Dermal Filler Doses – Article in Aesthetics by Dr Michael Aicken

Dr Michael Aicken, founder and course director of Visage Academy has this month written a detailed article published in Aesthetics Journal. This article touches on what doses of Dermal Filler should ideally be used in different situations. We have made this article free for our Visage Academy blog readers and can be viewed below with the permission of Aesthetics Journal who we recommend strongly for your CPD requirements.  ...

How Much Filler Should I Use?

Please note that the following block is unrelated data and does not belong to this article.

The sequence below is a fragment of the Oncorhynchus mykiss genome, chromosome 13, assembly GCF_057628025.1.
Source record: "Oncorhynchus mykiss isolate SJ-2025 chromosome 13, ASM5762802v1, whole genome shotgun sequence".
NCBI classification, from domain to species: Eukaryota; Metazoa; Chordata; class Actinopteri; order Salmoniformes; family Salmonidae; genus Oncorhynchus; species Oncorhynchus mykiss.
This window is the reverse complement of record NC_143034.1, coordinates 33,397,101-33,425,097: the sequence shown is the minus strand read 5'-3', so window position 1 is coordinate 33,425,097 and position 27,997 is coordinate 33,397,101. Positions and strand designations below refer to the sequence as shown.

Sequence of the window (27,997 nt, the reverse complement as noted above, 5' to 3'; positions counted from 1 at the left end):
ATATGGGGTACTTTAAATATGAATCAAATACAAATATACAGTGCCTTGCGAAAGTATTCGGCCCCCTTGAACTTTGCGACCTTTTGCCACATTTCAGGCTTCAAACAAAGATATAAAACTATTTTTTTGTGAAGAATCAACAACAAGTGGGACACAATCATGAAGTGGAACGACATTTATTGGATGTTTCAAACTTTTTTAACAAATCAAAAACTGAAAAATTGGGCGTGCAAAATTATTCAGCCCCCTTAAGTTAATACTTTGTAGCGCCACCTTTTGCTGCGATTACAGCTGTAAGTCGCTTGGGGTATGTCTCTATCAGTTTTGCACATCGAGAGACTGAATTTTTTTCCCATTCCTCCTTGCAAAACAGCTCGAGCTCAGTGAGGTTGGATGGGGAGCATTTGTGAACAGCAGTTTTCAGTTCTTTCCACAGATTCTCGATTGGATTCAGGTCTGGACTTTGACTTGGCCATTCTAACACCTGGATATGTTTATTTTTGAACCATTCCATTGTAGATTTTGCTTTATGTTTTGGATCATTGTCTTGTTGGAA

With Botox there are standard doses that most practitioners use as their starting point. Adding more as a “top-up’ if required and taking note of the full dose needed for a given result so that it can be reapplied later, Botox doses are relatively straightforward. But with filler we don’t tend to have these “standard’ doses. On our training courses I often explain that Botox administration is a scientific method whereas dermal filler treatments are much more of an artform. So how do I answer this common question, “how much filler should I use?’ Firstly, there is a facetious answer. Teachers and lecturers i’d venture, will always have this answer in mind, and will dream of bursting out with the answer that makes their student look or feel stupid for asking. The vanity from within me, wants me to guffaw, “how long is a piece of string‘ then drop the proverbial mic to the applause of the other students. I also keep wanting to ask in retort, “how deep are the lines?’ Of course, the answer to both is tricky and not unilateral- exactly my point. But wait, i’m supposed to know the answer to this- that’s why people pay me to teach them! Of course, the questioner is asking a specific question about a poorly-defined hypothetical scenario, but in this reply, you can see that knowing how deep the lines are doesn’t really even help decide on the volume you should use. A better question might be – “what volume has been lost’. For an accurate answer you are likely to need to use expensive 3D imaging in...